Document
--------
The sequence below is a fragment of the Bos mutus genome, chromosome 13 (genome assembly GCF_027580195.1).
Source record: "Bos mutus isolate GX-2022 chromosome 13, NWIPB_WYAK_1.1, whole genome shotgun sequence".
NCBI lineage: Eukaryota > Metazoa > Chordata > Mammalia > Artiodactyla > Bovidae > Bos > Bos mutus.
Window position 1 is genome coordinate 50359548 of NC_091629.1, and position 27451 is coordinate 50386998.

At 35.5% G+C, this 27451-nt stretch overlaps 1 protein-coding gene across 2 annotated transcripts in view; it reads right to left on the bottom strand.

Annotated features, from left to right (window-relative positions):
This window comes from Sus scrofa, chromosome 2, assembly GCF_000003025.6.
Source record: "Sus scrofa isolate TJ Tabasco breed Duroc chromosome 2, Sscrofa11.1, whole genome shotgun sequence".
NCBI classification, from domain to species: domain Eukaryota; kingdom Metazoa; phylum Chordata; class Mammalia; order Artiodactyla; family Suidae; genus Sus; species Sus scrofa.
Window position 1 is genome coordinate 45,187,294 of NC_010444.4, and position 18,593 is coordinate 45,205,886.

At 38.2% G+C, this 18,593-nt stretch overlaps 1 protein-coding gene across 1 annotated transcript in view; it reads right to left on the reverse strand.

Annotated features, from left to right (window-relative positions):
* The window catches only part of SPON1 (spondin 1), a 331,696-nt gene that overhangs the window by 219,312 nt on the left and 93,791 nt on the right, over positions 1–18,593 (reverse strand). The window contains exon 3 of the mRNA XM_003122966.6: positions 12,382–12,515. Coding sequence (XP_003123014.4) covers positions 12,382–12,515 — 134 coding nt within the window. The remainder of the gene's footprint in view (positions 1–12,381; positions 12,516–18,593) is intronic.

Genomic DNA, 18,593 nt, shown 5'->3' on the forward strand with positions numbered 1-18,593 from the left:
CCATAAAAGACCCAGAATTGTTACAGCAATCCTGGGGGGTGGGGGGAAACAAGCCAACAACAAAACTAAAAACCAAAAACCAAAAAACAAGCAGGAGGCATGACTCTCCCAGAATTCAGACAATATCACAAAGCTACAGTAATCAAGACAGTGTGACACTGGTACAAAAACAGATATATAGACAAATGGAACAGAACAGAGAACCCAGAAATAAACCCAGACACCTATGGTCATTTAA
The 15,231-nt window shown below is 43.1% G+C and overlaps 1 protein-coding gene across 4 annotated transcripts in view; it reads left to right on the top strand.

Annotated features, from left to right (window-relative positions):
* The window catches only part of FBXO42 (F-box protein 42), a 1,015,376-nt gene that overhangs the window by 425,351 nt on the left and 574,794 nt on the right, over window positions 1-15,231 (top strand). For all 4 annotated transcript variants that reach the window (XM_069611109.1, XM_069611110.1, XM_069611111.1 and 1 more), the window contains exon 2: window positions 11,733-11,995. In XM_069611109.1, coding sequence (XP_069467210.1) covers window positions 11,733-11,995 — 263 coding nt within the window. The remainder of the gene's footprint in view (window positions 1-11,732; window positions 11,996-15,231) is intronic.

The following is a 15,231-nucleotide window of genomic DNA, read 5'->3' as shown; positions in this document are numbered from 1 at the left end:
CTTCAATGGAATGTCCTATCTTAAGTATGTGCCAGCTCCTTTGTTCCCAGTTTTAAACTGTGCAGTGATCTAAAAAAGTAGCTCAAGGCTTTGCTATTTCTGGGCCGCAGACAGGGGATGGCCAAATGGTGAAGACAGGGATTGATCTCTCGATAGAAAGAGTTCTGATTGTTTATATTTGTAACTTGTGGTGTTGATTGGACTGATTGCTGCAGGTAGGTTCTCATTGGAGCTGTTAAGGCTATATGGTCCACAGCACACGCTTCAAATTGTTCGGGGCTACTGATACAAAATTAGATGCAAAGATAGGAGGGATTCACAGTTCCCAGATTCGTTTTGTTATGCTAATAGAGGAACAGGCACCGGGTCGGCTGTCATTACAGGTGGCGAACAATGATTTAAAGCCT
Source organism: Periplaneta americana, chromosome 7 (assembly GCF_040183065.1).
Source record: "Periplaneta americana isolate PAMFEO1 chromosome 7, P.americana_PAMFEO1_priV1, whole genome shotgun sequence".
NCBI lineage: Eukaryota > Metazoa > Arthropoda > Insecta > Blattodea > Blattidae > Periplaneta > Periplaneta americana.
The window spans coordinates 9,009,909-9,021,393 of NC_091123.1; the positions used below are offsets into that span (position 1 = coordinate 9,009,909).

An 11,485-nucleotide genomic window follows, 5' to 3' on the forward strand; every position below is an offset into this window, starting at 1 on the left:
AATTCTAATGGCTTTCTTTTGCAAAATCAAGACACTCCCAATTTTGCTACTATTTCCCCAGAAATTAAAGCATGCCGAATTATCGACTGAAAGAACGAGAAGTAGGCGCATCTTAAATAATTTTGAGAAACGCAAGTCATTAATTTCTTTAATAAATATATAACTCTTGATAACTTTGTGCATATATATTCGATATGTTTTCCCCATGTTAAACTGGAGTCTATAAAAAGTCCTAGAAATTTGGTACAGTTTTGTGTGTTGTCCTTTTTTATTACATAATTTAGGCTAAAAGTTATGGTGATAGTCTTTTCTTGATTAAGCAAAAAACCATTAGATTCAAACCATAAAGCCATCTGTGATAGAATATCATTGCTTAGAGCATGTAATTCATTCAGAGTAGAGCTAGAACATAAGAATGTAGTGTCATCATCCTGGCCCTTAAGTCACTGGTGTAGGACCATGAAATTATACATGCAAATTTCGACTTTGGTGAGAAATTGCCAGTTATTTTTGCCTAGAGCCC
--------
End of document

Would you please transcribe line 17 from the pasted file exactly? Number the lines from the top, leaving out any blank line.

Annotated features, from left to right (window-relative positions):